The work of legendary photographer Rodney Smith looks as if it where born out of an earlier era, which makes sense because it is created with the techniques of the past. Forgoing the ease of modern digital methods, Smith uses only real film to create his subtly surreal images, full of classic gentlemen in suits and fedoras, women in long gowns… and a distinct lack of stable physics. He uses black and white for most of his moody pictures, which have the unique quality of being at once romantic and at the same time slightly un-nerving. Often captured spur of the moment, the images lack much of the preparation or post-processing associated with works by similar artists. Instead, he relies upon his keen eye for bold shapes and subject placement, creating images that are captivating in their simplicity.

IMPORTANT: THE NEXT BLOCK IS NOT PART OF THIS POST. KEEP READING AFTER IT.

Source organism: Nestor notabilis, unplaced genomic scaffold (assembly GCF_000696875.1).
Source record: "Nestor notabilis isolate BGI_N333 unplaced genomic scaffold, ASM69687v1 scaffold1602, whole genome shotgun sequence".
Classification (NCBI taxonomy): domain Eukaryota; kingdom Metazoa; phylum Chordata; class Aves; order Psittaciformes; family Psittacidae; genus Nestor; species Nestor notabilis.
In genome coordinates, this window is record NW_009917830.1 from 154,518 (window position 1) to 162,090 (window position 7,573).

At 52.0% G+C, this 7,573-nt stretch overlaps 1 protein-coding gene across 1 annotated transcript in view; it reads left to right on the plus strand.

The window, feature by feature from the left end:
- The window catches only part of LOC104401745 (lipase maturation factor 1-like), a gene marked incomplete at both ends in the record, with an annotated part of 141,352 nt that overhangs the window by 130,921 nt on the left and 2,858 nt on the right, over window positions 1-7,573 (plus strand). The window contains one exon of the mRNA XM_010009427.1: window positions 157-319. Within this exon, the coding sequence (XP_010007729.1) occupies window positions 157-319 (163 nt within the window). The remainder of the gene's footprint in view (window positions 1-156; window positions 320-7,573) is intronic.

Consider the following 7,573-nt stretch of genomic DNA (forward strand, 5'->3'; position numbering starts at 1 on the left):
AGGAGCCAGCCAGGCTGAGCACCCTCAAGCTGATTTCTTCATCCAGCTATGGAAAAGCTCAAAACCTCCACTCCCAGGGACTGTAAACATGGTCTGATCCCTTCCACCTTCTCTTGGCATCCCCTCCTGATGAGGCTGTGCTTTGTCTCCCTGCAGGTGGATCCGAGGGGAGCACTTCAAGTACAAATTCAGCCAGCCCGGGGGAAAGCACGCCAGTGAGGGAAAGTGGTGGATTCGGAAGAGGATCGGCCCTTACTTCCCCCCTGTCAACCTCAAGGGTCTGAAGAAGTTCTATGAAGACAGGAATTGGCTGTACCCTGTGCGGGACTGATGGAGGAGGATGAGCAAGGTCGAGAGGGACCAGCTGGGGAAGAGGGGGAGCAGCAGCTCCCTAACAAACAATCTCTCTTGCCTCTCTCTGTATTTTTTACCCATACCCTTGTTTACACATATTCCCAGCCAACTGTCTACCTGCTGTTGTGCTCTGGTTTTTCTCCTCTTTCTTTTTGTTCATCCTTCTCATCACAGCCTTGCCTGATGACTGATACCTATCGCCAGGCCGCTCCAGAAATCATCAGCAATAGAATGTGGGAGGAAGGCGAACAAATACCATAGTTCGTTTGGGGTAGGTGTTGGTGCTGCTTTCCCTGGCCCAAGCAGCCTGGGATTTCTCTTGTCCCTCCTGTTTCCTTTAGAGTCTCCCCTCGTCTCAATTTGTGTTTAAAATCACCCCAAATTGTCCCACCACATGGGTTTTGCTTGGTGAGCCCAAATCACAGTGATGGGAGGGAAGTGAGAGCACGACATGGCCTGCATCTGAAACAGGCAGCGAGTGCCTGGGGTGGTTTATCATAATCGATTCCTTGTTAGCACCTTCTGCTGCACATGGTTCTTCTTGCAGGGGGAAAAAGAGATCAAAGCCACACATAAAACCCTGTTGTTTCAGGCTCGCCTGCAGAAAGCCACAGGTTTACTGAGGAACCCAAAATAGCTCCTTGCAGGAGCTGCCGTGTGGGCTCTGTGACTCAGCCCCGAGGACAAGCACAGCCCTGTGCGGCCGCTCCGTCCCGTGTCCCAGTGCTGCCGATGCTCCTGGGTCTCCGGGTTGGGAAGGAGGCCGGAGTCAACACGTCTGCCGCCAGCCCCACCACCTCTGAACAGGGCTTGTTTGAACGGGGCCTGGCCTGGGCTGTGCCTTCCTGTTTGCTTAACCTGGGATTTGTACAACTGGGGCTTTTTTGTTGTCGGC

Smith was raised in an affluent family and traveled extensively as a child. His first exposure to photography was when at an early age he was cared for by a German couple with a passion for the art form. There, in a small bathroom converted into a darkroom, he watched as photographs developed. Later in his college years he had his second important exposure to photography:
“I remember this day very well. I went to The Museum of Modern Art to the permanent collection. Edward Steichen was still the curator there and I remember looking at the permanent collection of photography which included Gene Smith, Minor White, Dorothea Lange – and I just looked at these pictures and I said, ‘I can do this.’ It was pretty arrogant when I look back.”